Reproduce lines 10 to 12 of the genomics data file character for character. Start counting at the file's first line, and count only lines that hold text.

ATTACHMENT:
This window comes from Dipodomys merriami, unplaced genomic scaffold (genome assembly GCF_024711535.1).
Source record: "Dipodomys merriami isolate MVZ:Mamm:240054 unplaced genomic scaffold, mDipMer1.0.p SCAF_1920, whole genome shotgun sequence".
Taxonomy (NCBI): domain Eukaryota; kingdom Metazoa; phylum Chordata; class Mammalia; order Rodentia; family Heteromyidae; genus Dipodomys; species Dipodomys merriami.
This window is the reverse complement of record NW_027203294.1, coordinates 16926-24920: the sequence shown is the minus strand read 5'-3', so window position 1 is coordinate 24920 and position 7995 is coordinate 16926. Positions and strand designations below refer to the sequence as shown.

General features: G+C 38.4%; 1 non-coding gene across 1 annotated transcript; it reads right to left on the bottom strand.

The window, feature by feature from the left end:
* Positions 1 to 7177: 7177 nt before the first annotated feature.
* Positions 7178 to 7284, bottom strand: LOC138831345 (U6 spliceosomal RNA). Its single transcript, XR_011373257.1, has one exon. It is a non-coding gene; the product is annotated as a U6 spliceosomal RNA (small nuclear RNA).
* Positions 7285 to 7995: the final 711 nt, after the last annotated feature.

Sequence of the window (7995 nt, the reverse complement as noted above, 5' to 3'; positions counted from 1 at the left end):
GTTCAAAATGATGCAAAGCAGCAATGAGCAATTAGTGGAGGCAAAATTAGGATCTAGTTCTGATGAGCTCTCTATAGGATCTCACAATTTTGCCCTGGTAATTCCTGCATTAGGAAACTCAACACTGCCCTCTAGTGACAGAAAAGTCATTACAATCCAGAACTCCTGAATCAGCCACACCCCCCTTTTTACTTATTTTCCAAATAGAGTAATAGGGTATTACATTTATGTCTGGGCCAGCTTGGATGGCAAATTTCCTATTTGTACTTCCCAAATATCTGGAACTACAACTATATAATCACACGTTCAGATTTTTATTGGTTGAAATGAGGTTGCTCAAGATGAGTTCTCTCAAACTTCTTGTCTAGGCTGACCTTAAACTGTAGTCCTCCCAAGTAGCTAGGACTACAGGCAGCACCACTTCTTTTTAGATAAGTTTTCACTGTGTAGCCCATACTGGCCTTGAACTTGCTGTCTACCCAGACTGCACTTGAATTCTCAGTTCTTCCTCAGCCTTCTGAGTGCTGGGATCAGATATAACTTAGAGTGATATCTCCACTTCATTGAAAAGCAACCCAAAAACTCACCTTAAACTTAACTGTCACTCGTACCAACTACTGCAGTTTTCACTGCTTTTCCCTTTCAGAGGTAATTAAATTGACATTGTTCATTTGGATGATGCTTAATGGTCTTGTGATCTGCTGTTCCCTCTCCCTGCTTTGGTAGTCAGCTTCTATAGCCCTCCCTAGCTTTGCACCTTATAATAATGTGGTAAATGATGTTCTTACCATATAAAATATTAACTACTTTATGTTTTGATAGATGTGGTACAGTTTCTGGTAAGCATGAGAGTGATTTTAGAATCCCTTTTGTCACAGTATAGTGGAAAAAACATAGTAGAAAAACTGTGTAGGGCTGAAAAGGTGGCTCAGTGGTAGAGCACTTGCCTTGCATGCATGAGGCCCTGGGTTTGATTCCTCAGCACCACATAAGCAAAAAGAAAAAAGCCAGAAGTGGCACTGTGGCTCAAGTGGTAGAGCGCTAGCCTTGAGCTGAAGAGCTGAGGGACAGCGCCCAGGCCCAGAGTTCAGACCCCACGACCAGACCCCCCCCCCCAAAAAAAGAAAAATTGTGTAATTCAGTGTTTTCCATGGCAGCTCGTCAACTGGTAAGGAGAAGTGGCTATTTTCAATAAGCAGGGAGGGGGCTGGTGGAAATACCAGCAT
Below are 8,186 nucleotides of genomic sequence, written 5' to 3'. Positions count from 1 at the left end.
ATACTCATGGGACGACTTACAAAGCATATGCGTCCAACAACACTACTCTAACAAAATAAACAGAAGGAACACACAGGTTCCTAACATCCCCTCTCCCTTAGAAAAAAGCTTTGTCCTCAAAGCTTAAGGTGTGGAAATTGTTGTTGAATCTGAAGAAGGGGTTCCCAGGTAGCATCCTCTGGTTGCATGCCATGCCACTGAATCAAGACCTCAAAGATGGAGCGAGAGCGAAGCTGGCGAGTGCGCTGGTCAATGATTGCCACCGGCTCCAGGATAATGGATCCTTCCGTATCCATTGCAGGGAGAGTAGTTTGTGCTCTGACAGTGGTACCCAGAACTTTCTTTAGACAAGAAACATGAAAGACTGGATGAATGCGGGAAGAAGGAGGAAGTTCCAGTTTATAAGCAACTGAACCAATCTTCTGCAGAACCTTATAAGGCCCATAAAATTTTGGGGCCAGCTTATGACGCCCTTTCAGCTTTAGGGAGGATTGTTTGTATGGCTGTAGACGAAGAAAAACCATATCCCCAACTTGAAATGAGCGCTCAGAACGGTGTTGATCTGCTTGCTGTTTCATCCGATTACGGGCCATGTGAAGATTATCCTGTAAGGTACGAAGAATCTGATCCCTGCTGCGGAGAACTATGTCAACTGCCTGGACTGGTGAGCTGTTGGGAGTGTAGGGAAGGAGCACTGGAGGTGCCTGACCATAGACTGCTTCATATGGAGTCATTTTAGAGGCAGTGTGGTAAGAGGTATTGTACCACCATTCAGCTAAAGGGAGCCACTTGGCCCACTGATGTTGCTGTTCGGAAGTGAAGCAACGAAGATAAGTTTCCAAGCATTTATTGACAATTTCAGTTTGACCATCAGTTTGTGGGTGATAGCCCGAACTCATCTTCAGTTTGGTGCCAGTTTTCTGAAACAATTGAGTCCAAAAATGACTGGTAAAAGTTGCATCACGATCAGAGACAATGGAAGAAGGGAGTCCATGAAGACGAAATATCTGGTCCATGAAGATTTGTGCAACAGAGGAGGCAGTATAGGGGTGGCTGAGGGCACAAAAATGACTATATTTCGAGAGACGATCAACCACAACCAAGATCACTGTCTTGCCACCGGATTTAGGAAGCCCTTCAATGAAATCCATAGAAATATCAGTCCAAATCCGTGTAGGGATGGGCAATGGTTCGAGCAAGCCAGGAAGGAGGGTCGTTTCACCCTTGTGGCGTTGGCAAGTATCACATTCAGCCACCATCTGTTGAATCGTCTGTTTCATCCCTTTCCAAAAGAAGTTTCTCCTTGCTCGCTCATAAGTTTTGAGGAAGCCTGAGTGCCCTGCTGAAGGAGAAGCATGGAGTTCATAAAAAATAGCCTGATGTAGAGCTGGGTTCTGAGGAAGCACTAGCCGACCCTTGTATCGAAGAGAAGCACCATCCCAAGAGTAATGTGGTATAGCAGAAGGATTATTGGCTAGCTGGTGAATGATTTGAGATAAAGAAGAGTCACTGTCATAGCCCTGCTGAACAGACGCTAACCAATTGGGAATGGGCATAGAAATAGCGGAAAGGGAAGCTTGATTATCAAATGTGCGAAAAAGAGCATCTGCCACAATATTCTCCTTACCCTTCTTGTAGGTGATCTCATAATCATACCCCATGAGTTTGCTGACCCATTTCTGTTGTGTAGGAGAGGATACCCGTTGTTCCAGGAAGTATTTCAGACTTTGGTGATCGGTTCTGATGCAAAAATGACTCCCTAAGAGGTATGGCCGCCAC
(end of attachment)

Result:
Sequence of the window (7995 nt, the reverse complement as noted above, 5' to 3'; positions counted from 1 at the left end):
GTTCAAAATGATGCAAAGCAGCAATGAGCAATTAGTGGAGGCAAAATTAGGATCTAGTTCTGATGAGCTCTCTATAGGATCTCACAATTTTGCCCTGGTAATTCCTGCATTAGGAAACTCAACACTGCCCTCTAGTGACAGAAAAGTCATTACAATCCAGAACTCCTGAATCAGCCACACCCCCCTTTTTACTTATTTTCCAAATAGAGTAATAGGGTATTACATTTATGTCTGGGCCAGCTTGGATGGCAAATTTCCTATTTGTACTTCCCAAATATCTGGAACTACAACTATATAATCACACGTTCAGATTTTTATTGGTTGAAATGAGGTTGCTCAAGATGAGTTCTCTCAAACTTCTTGTCTAGGCTGACCTTAAACTGTAGTCCTCCCAAGTAGCTAGGACTACAGGCAGCACCACTTCTTTTTAGATAAGTTTTCACTGTGTAGCCCATACTGGCCTTGAACTTGCTGTCTACCCAGACTGCACTTGAATTCTCAGTTCTTCCTCAGCCTTCTGAGTGCTGGGATCAGATATAACTTAGAGTGATATCTCCACTTCATTGAAAAGCAACCCAAAAACTCACCTTAAACTTAACTGTCACTCGTACCAACTACTGCAGTTTTCACTGCTTTTCCCTTTCAGAGGTAATTAAATTGACATTGTTCATTTGGATGATGCTTAATGGTCTTGTGATCTGCTGTTCCCTCTCCCTGCTTTGGTAGTCAGCTTCTATAGCCCTCCCTAGCTTTGCACCTTATAATAATGTGGTAAATGATGTTCTTACCATATAAAATATTAACTACTTTATGTTTTGATAGATGTGGTACAGTTTCTGGTAAGCATGAGAGTGATTTTAGAATCCCTTTTGTCACAGTATAGTGGAAAAAACATAGTAGAAAAACTGTGTAGGGCTGAAAAGGTGGCTCAGTGGTAGAGCACTTGCCTTGCATGCATGAGGCCCTGGGTTTGATTCCTCAGCACCACATAAGCAAAAAGAAAAAAGCCAGAAGTGGCACTGTGGCTCAAGTGGTAGAGCGCTAGCCTTGAGCTGAAGAGCTGAGGGACAGCGCCCAGGCCCAGAGTTCAGACCCCACGACCAGACCCCCCCCCCCAAAAAAAGAAAAATTGTGTAATTCAGTGTTTTCCATGGCAGCTCGTCAACTGGTAAGGAGAAGTGGCTATTTTCAATAAGCAGGGAGGGGGCTGGTGGAAATACCAGCAT
Below are 8,186 nucleotides of genomic sequence, written 5' to 3'. Positions count from 1 at the left end.